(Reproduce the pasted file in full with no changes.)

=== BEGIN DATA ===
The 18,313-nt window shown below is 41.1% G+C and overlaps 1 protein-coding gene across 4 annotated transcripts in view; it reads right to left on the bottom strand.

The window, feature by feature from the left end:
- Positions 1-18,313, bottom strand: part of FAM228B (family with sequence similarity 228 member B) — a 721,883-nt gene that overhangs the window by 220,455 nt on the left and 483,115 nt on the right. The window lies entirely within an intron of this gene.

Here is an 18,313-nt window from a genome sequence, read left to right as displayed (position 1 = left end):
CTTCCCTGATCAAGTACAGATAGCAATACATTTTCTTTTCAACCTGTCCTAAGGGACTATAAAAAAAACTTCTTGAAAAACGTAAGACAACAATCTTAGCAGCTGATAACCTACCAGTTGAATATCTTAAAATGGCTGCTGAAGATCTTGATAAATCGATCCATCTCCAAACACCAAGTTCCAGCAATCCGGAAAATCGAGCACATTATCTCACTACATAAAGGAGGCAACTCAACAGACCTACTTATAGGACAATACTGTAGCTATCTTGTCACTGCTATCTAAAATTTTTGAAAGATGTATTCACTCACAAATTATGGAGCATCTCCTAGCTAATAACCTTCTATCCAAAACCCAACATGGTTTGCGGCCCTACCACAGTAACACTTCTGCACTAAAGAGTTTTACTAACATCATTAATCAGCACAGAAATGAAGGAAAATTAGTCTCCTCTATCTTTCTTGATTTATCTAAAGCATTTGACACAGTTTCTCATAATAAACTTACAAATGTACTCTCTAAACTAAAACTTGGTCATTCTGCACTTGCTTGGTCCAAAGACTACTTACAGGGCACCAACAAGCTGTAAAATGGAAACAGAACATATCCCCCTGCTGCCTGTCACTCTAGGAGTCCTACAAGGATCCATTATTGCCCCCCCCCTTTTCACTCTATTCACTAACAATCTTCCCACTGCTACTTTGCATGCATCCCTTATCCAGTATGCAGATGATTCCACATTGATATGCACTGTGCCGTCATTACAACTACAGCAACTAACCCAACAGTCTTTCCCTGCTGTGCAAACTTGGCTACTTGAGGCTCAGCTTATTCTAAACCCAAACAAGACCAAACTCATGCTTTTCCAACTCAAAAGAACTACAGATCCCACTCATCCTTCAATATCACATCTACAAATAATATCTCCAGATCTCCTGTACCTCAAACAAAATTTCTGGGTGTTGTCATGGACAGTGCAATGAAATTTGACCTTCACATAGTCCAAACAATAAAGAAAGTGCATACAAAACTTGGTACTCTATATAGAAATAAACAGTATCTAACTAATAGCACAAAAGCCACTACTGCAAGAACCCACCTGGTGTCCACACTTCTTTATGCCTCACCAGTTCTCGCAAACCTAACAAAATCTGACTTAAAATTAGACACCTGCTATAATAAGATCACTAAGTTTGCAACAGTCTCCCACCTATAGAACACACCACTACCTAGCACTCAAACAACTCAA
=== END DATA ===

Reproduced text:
The 18,313-nt window shown below is 41.1% G+C and overlaps 1 protein-coding gene across 4 annotated transcripts in view; it reads right to left on the bottom strand.

The window, feature by feature from the left end:
- Positions 1-18,313, bottom strand: part of FAM228B (family with sequence similarity 228 member B) — a 721,883-nt gene that overhangs the window by 220,455 nt on the left and 483,115 nt on the right. The window lies entirely within an intron of this gene.

Here is an 18,313-nt window from a genome sequence, read left to right as displayed (position 1 = left end):
CTTCCCTGATCAAGTACAGATAGCAATACATTTTCTTTTCAACCTGTCCTAAGGGACTATAAAAAAAACTTCTTGAAAAACGTAAGACAACAATCTTAGCAGCTGATAACCTACCAGTTGAATATCTTAAAATGGCTGCTGAAGATCTTGATAAATCGATCCATCTCCAAACACCAAGTTCCAGCAATCCGGAAAATCGAGCACATTATCTCACTACATAAAGGAGGCAACTCAACAGACCTACTTATAGGACAATACTGTAGCTATCTTGTCACTGCTATCTAAAATTTTTGAAAGATGTATTCACTCACAAATTATGGAGCATCTCCTAGCTAATAACCTTCTATCCAAAACCCAACATGGTTTGCGGCCCTACCACAGTAACACTTCTGCACTAAAGAGTTTTACTAACATCATTAATCAGCACAGAAATGAAGGAAAATTAGTCTCCTCTATCTTTCTTGATTTATCTAAAGCATTTGACACAGTTTCTCATAATAAACTTACAAATGTACTCTCTAAACTAAAACTTGGTCATTCTGCACTTGCTTGGTCCAAAGACTACTTACAGGGCACCAACAAGCTGTAAAATGGAAACAGAACATATCCCCCTGCTGCCTGTCACTCTAGGAGTCCTACAAGGATCCATTATTGCCCCCCCCCTTTTCACTCTATTCACTAACAATCTTCCCACTGCTACTTTGCATGCATCCCTTATCCAGTATGCAGATGATTCCACATTGATATGCACTGTGCCGTCATTACAACTACAGCAACTAACCCAACAGTCTTTCCCTGCTGTGCAAACTTGGCTACTTGAGGCTCAGCTTATTCTAAACCCAAACAAGACCAAACTCATGCTTTTCCAACTCAAAAGAACTACAGATCCCACTCATCCTTCAATATCACATCTACAAATAATATCTCCAGATCTCCTGTACCTCAAACAAAATTTCTGGGTGTTGTCATGGACAGTGCAATGAAATTTGACCTTCACATAGTCCAAACAATAAAGAAAGTGCATACAAAACTTGGTACTCTATATAGAAATAAACAGTATCTAACTAATAGCACAAAAGCCACTACTGCAAGAACCCACCTGGTGTCCACACTTCTTTATGCCTCACCAGTTCTCGCAAACCTAACAAAATCTGACTTAAAATTAGACACCTGCTATAATAAGATCACTAAGTTTGCAACAGTCTCCCACCTATAGAACACACCACTACCTAGCACTCAAACAACTCAA